You bring up a very good point about function in real world conditions. It happens all the time in plant biotechnology that your favorite transgenic works great in a growth chamber, in a laboratory, or in a greenhouse-- but when you take it outside to real world conditions, the trait disappears. This phenomenon is common knowledge, and part of the reason that the “big guys” do about 6000 unique transformation events, and select the best from that group. Plant biotechnology is still in the stone age as far as technology goes, and many things are still mysterious enough that it is just a numbers game to get a good plant out of a biotech project.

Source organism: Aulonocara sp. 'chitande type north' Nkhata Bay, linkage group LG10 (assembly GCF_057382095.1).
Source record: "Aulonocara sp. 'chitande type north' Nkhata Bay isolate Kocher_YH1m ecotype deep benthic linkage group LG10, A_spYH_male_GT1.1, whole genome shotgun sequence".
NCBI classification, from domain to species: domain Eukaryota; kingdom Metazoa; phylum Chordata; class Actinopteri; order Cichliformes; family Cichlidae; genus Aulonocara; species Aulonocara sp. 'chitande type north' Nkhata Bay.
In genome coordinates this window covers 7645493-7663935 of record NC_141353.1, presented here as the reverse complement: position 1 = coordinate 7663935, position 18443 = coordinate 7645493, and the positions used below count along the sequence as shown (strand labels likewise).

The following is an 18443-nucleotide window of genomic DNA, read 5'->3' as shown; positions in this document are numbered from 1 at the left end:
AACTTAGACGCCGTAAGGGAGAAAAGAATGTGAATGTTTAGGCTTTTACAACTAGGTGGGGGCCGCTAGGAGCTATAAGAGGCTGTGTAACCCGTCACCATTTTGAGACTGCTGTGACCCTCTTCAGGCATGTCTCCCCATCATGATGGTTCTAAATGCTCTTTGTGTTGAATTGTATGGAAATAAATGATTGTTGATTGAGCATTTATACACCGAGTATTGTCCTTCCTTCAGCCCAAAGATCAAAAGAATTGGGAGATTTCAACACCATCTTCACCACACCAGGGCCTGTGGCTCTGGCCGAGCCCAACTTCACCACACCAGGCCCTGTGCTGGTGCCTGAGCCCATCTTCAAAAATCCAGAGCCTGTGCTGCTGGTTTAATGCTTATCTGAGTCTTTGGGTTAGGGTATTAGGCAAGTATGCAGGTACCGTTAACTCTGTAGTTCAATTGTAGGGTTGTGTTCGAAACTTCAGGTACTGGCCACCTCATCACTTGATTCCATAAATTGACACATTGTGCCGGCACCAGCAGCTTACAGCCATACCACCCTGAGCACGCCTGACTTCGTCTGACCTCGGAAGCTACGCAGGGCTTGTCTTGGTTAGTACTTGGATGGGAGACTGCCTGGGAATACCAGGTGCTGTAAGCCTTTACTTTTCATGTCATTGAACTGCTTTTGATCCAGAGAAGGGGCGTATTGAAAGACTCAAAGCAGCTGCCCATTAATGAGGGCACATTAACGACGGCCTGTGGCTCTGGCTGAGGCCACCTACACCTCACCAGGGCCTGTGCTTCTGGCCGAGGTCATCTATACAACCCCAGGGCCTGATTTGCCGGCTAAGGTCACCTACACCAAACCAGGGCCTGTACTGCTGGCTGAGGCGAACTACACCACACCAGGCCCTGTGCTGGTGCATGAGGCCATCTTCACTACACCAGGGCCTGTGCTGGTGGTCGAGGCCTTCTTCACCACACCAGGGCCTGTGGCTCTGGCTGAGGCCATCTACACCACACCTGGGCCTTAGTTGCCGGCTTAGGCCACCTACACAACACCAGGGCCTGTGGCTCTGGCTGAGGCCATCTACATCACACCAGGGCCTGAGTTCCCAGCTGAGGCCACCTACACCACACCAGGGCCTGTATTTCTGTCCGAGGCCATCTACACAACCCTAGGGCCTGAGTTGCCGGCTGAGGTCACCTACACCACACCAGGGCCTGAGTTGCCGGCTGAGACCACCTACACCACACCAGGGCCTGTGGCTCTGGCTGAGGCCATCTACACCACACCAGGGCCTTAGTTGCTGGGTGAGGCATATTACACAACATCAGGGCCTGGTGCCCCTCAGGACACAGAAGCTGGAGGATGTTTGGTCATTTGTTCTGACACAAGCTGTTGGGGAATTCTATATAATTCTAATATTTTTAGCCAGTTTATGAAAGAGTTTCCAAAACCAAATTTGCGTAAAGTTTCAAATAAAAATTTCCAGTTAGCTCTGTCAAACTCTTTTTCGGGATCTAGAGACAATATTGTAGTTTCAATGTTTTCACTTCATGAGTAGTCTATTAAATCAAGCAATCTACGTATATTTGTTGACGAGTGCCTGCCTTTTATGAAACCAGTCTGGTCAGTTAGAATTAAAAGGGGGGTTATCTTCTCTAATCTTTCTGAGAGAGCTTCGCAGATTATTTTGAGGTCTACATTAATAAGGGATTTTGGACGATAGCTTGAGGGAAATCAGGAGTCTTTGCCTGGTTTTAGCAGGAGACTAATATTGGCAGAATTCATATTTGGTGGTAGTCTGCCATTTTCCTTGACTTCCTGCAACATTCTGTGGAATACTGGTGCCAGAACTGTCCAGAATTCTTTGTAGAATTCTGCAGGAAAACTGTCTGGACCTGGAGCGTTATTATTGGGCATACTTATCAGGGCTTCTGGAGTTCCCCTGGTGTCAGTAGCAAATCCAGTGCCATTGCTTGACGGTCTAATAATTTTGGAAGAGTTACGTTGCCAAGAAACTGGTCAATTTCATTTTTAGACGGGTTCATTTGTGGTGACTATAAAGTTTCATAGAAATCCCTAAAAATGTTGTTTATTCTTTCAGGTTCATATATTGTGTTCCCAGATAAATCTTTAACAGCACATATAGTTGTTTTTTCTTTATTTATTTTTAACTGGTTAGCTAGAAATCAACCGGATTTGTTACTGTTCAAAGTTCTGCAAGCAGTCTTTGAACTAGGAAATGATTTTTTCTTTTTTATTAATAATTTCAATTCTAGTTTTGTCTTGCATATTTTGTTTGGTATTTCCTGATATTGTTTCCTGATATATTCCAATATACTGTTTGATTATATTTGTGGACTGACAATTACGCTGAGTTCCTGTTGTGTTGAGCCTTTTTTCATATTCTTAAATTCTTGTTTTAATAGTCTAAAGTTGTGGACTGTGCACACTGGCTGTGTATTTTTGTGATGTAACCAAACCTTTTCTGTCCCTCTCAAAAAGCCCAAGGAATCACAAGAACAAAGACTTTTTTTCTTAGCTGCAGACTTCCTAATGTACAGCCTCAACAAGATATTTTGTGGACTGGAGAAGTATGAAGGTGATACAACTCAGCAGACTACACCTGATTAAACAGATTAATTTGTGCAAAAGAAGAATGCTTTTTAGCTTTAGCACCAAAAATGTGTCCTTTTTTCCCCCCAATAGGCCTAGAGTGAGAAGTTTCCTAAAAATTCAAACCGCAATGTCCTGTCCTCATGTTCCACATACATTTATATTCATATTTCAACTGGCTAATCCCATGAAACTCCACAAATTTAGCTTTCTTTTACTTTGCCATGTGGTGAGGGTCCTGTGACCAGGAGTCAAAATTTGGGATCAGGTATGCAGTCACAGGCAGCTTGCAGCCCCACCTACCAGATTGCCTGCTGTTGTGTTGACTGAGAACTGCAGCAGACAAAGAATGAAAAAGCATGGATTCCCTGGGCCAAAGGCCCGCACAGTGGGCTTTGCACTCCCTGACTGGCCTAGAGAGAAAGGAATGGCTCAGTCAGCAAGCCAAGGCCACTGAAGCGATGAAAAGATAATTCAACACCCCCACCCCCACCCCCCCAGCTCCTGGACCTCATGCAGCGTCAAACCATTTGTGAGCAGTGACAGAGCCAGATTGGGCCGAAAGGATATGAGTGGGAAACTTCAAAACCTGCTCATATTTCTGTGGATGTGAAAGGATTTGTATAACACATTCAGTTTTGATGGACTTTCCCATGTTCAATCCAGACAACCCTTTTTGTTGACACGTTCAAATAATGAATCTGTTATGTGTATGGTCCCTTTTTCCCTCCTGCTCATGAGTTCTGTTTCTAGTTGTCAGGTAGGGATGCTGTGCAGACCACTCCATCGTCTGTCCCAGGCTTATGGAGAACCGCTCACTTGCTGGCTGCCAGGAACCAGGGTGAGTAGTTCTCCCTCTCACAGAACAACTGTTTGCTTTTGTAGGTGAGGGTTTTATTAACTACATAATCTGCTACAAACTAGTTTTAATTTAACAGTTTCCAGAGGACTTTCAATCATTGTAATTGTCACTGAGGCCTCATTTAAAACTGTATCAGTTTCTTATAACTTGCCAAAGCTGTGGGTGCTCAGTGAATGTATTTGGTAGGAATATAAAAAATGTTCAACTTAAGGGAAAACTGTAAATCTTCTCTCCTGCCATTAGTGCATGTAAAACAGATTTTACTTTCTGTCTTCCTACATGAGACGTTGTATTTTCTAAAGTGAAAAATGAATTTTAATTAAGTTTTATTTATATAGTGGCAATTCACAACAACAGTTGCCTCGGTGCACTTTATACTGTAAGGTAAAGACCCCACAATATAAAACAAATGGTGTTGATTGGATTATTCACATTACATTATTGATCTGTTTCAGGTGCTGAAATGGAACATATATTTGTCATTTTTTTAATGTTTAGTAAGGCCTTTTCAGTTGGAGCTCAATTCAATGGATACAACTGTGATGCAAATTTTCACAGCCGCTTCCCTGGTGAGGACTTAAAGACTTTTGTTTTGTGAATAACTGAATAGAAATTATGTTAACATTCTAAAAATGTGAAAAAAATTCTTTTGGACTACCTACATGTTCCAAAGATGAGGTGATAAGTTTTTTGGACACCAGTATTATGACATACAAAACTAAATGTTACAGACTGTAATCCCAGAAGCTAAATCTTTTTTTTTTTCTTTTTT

We don’t have the money or facilities to do 6000 unique transformations, but we will be doing a lot of them and selecting the best responders.
Do you have an exact plan of what you are going to modify and if so can you tell us?
In our color-change-on-demand petunias [anthocyanin 2]AN2 is the broken enzyme. This is actually not an enzyme in the anthocyanin pathway, but instead a transcriptional activator of that whole pigment pathway. Without it, the pigment-producing genes are not transcribed.
We are linking expression of AN2 to an ethanol-inducible transcriptional activator. In our prototype flower, we have AN2 linked to a dexamethasone-inducible transcriptional activator, and that clearly works in a robust way.